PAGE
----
Even before Kristallnacht the Dessauers had seen the writing on the wall and had been planning to leave Germany. Rolf’s older brother, Heinz, had emigrated to New York the previous year, and Adolf followed him a month after the apartment raid. The following May, Rolf and his mother were finally able to depart as well. The Nazis took almost all of their money, but the family was allowed to ship a large crate of belongings to the United States, including furniture, medical instruments, dishes, and the painting. Many other Jews could not afford to leave or didn’t recognize their peril until it was too late. Adolf’s brother and his family, as well as Lilly’s mother, stayed behind, in part because finding Americans willing to provide immigration affidavits was very difficult. All of them later died in the Holocaust.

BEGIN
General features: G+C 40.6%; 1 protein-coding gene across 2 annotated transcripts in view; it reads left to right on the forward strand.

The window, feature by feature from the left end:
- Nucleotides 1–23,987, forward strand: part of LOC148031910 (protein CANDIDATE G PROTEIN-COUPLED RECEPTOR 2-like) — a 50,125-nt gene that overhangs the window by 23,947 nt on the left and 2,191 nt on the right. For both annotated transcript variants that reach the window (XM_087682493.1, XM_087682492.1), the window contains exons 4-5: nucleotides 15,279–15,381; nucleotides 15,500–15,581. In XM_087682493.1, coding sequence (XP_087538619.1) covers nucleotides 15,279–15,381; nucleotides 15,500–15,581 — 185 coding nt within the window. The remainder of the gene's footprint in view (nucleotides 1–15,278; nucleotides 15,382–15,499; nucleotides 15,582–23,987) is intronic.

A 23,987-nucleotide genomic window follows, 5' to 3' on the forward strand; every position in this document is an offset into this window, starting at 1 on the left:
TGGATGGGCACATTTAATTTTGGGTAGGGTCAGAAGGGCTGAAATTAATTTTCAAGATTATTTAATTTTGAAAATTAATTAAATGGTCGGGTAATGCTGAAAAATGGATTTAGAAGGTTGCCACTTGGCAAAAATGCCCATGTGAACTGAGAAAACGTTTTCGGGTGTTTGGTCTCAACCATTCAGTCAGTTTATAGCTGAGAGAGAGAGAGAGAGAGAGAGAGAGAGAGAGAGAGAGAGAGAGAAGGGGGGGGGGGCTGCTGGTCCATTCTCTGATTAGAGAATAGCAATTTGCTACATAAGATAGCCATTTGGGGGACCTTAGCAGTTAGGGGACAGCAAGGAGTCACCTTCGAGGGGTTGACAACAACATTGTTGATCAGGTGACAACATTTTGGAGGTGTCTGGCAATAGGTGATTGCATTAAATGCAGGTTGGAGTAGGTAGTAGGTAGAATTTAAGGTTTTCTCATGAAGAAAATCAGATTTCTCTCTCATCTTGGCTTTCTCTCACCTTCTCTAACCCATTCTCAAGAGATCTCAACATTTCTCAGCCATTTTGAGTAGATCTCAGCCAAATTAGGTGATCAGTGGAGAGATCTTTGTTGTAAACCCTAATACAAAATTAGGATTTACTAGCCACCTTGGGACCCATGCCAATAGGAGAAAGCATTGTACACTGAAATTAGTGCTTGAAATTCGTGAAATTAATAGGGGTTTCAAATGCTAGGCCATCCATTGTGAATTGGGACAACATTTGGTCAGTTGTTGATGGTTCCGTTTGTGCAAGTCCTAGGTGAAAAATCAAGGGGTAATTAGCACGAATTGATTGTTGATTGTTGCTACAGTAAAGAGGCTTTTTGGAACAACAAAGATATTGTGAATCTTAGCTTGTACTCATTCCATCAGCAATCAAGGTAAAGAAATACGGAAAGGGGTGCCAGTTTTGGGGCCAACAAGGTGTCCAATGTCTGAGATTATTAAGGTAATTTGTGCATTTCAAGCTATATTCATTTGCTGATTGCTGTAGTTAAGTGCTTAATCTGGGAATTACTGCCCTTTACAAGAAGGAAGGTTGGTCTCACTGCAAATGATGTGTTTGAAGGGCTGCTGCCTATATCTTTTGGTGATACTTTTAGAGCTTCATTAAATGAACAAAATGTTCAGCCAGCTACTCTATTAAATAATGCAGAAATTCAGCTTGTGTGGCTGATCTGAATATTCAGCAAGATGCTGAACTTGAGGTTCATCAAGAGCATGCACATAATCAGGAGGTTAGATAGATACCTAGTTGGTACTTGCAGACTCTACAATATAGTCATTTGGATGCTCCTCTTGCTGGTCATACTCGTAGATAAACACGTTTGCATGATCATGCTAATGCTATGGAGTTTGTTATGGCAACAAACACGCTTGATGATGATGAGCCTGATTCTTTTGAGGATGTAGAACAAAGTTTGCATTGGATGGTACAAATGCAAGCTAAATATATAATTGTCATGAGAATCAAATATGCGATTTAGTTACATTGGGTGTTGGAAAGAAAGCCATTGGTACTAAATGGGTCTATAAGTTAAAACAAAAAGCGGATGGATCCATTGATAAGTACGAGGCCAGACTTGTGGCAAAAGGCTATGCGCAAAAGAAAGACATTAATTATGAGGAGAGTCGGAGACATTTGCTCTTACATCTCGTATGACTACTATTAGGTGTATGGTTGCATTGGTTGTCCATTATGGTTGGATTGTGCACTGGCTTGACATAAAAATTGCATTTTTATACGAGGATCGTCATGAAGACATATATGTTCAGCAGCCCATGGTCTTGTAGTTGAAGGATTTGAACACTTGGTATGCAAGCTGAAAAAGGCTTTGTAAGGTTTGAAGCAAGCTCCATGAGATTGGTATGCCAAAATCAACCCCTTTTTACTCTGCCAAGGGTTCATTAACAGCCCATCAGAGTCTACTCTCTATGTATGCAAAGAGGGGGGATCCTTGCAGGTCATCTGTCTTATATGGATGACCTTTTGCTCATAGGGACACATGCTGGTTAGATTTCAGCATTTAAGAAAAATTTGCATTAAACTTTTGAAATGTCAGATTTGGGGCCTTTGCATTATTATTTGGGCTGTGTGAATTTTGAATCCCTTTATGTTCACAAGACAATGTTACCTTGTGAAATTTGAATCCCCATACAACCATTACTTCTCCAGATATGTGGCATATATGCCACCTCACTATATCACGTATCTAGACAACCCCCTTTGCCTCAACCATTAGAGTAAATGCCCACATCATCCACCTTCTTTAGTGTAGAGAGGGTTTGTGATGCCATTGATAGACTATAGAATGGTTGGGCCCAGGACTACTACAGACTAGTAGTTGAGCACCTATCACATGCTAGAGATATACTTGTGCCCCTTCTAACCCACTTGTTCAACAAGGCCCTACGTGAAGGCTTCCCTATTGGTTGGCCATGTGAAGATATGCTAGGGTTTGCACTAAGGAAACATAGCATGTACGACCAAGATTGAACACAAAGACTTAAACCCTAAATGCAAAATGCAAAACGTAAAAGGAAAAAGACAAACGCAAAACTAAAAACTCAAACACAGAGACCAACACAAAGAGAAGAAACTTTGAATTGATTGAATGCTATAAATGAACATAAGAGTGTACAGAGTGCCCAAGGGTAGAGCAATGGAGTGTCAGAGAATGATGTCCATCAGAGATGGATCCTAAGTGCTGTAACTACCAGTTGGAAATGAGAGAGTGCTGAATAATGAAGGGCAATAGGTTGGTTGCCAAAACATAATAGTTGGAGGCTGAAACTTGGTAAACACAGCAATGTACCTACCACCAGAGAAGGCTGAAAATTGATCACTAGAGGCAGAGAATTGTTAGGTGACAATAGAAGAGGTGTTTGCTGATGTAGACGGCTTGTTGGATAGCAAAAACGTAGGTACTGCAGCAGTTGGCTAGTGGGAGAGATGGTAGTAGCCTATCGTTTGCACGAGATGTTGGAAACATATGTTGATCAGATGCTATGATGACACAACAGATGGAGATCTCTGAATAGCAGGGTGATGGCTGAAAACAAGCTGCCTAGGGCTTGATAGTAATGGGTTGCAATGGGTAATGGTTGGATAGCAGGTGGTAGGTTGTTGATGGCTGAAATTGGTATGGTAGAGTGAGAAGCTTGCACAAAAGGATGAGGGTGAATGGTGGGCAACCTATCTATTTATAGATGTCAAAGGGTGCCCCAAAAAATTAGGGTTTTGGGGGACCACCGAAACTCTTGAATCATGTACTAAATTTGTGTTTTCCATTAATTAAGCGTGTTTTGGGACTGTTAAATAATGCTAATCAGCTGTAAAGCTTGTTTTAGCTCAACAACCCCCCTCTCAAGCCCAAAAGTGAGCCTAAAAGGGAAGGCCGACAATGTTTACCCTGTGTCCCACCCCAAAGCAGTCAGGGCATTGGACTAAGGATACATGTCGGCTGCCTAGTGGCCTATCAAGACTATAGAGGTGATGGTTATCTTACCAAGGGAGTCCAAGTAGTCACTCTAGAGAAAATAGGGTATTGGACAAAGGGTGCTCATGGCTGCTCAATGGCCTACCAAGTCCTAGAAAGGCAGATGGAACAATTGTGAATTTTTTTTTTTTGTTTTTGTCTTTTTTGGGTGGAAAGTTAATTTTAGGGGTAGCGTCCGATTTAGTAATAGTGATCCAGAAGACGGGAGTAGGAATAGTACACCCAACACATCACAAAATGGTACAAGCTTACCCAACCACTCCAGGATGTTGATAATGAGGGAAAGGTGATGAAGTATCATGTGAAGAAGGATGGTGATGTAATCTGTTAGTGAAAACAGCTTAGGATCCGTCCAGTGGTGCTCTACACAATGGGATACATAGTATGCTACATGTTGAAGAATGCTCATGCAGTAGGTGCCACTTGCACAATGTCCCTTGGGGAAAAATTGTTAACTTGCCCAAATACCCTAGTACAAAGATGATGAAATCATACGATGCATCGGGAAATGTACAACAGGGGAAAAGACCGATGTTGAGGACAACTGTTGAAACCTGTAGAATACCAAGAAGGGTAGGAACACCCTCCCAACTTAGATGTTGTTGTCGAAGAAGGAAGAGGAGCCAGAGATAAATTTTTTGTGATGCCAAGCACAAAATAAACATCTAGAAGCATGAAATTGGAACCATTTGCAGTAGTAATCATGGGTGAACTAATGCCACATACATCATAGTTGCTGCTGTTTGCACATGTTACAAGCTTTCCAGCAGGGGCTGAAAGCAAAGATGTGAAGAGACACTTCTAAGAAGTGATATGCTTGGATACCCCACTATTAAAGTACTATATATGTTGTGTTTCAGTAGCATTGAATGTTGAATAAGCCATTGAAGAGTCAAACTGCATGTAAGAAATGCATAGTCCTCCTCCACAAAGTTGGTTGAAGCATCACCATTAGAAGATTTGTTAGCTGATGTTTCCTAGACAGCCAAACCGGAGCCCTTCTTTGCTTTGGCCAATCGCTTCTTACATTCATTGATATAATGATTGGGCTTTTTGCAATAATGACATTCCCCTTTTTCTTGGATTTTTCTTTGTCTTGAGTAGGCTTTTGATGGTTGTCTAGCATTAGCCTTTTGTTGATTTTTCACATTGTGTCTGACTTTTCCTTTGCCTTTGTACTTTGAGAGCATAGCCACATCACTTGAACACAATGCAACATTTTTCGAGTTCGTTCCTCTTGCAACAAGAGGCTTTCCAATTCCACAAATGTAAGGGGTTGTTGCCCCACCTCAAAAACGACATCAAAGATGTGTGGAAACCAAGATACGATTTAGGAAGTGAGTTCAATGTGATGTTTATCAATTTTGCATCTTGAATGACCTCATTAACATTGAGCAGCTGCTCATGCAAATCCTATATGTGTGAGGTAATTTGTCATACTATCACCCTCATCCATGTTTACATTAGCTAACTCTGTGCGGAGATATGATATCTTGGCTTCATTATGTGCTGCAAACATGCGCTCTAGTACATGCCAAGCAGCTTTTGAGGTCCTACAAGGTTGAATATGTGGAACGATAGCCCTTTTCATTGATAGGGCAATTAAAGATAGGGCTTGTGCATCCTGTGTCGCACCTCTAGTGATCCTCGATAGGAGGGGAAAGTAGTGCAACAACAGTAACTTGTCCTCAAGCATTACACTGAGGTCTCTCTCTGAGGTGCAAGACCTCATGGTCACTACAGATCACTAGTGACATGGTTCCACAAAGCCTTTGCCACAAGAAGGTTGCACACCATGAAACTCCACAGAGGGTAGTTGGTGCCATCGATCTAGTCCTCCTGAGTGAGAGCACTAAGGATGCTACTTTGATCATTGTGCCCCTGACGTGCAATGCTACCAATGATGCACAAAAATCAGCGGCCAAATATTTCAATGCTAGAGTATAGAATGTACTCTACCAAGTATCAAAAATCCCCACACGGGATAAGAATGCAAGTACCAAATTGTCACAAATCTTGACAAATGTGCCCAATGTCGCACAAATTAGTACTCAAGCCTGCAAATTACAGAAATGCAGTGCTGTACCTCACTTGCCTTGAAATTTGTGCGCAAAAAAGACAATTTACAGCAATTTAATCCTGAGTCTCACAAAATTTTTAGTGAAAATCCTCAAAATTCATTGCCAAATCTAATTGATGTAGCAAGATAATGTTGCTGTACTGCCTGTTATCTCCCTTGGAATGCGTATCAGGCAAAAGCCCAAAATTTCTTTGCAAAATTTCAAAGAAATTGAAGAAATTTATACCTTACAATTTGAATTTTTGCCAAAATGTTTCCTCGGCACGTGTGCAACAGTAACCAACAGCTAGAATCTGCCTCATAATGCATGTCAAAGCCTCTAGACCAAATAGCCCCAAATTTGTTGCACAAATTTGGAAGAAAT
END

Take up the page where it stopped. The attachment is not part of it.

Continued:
The Dessauers went to New York because many other states barred noncitizens from working as physicians. While Adolf prepared for English-proficiency and medical licensing exams, the family lived in cramped poverty in Washington Heights, subsisting on Heinz’s pay as a shipping clerk and Lilly’s meager earnings from cleaning houses and cutting watch crystals in a factory. In 1942 Adolf finally passed the state board exam, and the Dessauers moved to Flushing, where he opened a practice in their home. He subsequently changed the spelling of his name to Adolphe.
The medical practice prospered, but Rolf still shakes his head at the intolerance common among state medical boards, many of which placed insurmountable hurdles before foreign doctors hoping to work in the United States or banned them entirely. “What would our medical system be like right now if all these Indians and Pakistanis couldn’t be practicing?” he says, referring to the many American doctors of South Asian origin. “Immigrants have helped this country immensely.”